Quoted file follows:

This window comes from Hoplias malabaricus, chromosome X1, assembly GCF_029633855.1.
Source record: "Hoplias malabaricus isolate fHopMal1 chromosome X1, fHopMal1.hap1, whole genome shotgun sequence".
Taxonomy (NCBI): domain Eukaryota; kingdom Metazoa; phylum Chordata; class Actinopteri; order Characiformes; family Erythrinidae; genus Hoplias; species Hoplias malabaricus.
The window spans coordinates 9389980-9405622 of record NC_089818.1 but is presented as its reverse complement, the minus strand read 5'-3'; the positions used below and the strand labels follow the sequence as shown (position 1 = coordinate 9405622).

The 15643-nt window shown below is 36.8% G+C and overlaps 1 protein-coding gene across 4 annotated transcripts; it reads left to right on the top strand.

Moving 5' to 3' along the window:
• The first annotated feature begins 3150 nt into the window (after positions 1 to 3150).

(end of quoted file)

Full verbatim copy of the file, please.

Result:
This window comes from Hoplias malabaricus, chromosome X1, assembly GCF_029633855.1.
Source record: "Hoplias malabaricus isolate fHopMal1 chromosome X1, fHopMal1.hap1, whole genome shotgun sequence".
Taxonomy (NCBI): domain Eukaryota; kingdom Metazoa; phylum Chordata; class Actinopteri; order Characiformes; family Erythrinidae; genus Hoplias; species Hoplias malabaricus.
The window spans coordinates 9389980-9405622 of record NC_089818.1 but is presented as its reverse complement, the minus strand read 5'-3'; the positions used below and the strand labels follow the sequence as shown (position 1 = coordinate 9405622).

The 15643-nt window shown below is 36.8% G+C and overlaps 1 protein-coding gene across 4 annotated transcripts; it reads left to right on the top strand.

Moving 5' to 3' along the window:
• The first annotated feature begins 3150 nt into the window (after positions 1 to 3150).